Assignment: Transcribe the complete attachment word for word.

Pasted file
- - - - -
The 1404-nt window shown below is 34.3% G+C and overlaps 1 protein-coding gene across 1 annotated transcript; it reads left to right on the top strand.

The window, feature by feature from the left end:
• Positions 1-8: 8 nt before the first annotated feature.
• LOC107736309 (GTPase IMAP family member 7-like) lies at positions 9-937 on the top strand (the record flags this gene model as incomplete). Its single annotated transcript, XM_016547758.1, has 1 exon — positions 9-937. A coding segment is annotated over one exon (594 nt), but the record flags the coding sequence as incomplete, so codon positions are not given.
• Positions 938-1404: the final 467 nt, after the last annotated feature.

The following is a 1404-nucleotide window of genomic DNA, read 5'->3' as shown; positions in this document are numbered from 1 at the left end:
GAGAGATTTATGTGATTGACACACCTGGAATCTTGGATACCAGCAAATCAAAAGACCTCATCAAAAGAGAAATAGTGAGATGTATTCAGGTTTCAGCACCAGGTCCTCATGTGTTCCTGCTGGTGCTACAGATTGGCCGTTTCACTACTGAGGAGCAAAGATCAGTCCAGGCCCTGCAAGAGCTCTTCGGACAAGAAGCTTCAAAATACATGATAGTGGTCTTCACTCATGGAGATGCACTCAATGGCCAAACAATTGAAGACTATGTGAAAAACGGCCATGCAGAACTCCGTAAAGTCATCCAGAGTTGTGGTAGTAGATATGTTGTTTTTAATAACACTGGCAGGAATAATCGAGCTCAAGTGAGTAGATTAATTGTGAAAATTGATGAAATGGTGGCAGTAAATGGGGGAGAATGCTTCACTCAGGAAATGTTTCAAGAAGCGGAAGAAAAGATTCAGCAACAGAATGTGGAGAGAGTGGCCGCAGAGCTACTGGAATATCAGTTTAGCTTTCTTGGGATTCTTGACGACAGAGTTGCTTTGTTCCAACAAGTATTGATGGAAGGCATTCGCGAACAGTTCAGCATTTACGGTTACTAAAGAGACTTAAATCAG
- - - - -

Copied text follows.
The 1404-nt window shown below is 34.3% G+C and overlaps 1 protein-coding gene across 1 annotated transcript; it reads left to right on the top strand.

The window, feature by feature from the left end:
• Positions 1-8: 8 nt before the first annotated feature.
• LOC107736309 (GTPase IMAP family member 7-like) lies at positions 9-937 on the top strand (the record flags this gene model as incomplete). Its single annotated transcript, XM_016547758.1, has 1 exon — positions 9-937. A coding segment is annotated over one exon (594 nt), but the record flags the coding sequence as incomplete, so codon positions are not given.
• Positions 938-1404: the final 467 nt, after the last annotated feature.

The following is a 1404-nucleotide window of genomic DNA, read 5'->3' as shown; positions in this document are numbered from 1 at the left end:
GAGAGATTTATGTGATTGACACACCTGGAATCTTGGATACCAGCAAATCAAAAGACCTCATCAAAAGAGAAATAGTGAGATGTATTCAGGTTTCAGCACCAGGTCCTCATGTGTTCCTGCTGGTGCTACAGATTGGCCGTTTCACTACTGAGGAGCAAAGATCAGTCCAGGCCCTGCAAGAGCTCTTCGGACAAGAAGCTTCAAAATACATGATAGTGGTCTTCACTCATGGAGATGCACTCAATGGCCAAACAATTGAAGACTATGTGAAAAACGGCCATGCAGAACTCCGTAAAGTCATCCAGAGTTGTGGTAGTAGATATGTTGTTTTTAATAACACTGGCAGGAATAATCGAGCTCAAGTGAGTAGATTAATTGTGAAAATTGATGAAATGGTGGCAGTAAATGGGGGAGAATGCTTCACTCAGGAAATGTTTCAAGAAGCGGAAGAAAAGATTCAGCAACAGAATGTGGAGAGAGTGGCCGCAGAGCTACTGGAATATCAGTTTAGCTTTCTTGGGATTCTTGACGACAGAGTTGCTTTGTTCCAACAAGTATTGATGGAAGGCATTCGCGAACAGTTCAGCATTTACGGTTACTAAAGAGACTTAAATCAG